It was not for the glory that followed. Nor even for the money. For the English-born son of a prominent Melbourne clergyman and Shakespearean scholar, it was more the challenge of engineering the first ice arenas in the driest continent on earth. Refrigeration was one of the great engineering achievements of the 19th century, and that was nowhere more heartfelt than in the Australian climate. As it happened, Melbourne was already at the forefront of ice technology. It had been pioneered nearby at Geelong and, typical of Australian priorities, it was soon commercialised to cool large quantities of beer.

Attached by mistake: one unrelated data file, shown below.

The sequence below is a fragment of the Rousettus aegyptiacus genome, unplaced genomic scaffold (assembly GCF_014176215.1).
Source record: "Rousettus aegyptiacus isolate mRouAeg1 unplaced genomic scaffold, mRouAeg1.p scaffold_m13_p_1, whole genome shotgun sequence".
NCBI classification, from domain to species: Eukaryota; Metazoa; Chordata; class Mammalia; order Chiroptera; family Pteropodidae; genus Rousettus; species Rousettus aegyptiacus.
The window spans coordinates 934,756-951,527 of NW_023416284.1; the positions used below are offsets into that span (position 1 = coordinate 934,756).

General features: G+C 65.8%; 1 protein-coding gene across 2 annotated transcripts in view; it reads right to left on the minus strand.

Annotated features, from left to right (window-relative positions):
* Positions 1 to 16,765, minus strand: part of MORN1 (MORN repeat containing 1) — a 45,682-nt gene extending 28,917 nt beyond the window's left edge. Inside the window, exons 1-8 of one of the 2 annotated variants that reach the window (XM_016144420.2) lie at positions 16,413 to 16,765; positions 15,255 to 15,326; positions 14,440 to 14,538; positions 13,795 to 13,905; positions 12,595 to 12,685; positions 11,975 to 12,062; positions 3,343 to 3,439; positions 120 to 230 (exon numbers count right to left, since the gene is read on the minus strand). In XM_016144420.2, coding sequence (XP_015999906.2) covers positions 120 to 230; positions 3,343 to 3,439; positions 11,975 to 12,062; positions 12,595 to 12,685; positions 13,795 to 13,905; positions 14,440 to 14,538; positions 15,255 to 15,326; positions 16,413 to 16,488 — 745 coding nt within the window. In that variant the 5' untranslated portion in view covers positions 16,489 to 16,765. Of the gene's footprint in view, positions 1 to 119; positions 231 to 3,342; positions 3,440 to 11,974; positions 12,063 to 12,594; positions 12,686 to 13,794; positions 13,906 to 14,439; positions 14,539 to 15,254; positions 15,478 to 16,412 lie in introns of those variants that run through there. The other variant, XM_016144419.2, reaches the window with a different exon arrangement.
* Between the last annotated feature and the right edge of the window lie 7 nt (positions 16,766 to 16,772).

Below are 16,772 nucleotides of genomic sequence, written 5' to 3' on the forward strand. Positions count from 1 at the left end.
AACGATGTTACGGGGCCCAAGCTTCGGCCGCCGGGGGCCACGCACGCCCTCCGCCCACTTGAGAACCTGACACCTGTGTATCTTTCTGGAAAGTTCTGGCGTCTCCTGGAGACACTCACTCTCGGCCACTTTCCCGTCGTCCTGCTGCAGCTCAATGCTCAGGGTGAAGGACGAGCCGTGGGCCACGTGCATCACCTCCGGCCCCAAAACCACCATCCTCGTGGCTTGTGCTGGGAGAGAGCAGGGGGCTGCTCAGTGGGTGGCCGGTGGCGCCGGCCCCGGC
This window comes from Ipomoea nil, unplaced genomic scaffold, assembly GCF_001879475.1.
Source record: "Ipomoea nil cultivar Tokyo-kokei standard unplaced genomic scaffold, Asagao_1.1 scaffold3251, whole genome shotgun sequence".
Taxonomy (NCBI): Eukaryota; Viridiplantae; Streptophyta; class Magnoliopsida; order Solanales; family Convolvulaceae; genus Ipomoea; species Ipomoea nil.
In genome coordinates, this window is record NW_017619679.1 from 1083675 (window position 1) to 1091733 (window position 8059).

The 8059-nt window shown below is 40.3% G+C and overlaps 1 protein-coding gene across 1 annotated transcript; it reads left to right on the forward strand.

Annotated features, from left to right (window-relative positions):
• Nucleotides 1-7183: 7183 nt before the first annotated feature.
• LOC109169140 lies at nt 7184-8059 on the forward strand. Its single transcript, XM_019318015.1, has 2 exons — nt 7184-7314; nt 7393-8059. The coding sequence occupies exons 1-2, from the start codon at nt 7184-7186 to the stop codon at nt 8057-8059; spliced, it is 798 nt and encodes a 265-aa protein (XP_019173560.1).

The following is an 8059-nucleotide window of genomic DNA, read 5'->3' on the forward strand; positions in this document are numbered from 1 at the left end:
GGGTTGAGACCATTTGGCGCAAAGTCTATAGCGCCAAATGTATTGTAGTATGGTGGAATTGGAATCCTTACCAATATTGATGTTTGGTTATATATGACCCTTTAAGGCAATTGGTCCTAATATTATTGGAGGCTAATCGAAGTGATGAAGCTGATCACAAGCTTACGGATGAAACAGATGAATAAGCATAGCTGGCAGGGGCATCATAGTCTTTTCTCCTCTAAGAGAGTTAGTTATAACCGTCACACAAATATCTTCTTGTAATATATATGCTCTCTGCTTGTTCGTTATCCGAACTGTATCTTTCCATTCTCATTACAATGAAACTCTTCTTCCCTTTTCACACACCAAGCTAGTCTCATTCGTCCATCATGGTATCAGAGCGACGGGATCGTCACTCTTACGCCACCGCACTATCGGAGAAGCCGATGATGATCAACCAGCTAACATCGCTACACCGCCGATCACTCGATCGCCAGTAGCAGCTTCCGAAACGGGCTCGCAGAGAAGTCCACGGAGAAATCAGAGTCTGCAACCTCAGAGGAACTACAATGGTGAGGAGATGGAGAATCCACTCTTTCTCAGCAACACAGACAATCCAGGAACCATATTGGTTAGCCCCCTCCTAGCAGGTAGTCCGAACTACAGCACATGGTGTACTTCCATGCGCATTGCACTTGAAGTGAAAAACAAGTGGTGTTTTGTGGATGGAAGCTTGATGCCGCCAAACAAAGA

It started in Melbourne over one hundred years ago, yet the very beginnings of Australian ice sports traversed continents. They were as closely related to the celluloid of the first motion pictures and their vaudeville forerunners, as they were to the ice itself. They were as close to one of Australia’s foremost commercial magnates, to State Premiers, and to international impresarios, as they were to engineers and to one of the world’s oldest architectural practices. As close to athletes as they were to some of the most significant founders of the church, theatre, art and literary worlds of Melbourne, indeed, of Australia. They shared in common the same birthright as Australian Rules football. They were cradled by the same schools. The first rinks were among the very best in the world, yet they were quite literally as Melbourne as Myer, David Jones and Buckley & Nunn. The first National skating champion was the founder’s second son. The eldest, born in 1889 near South Yarra, was Melbourne Grammar football and athletics champion and one of the first ice hockey players for Victoria. He became an engineer like his father, and then resigned his Army Reserve commission to become a digger on the front line, an ANZAC on the Western Front.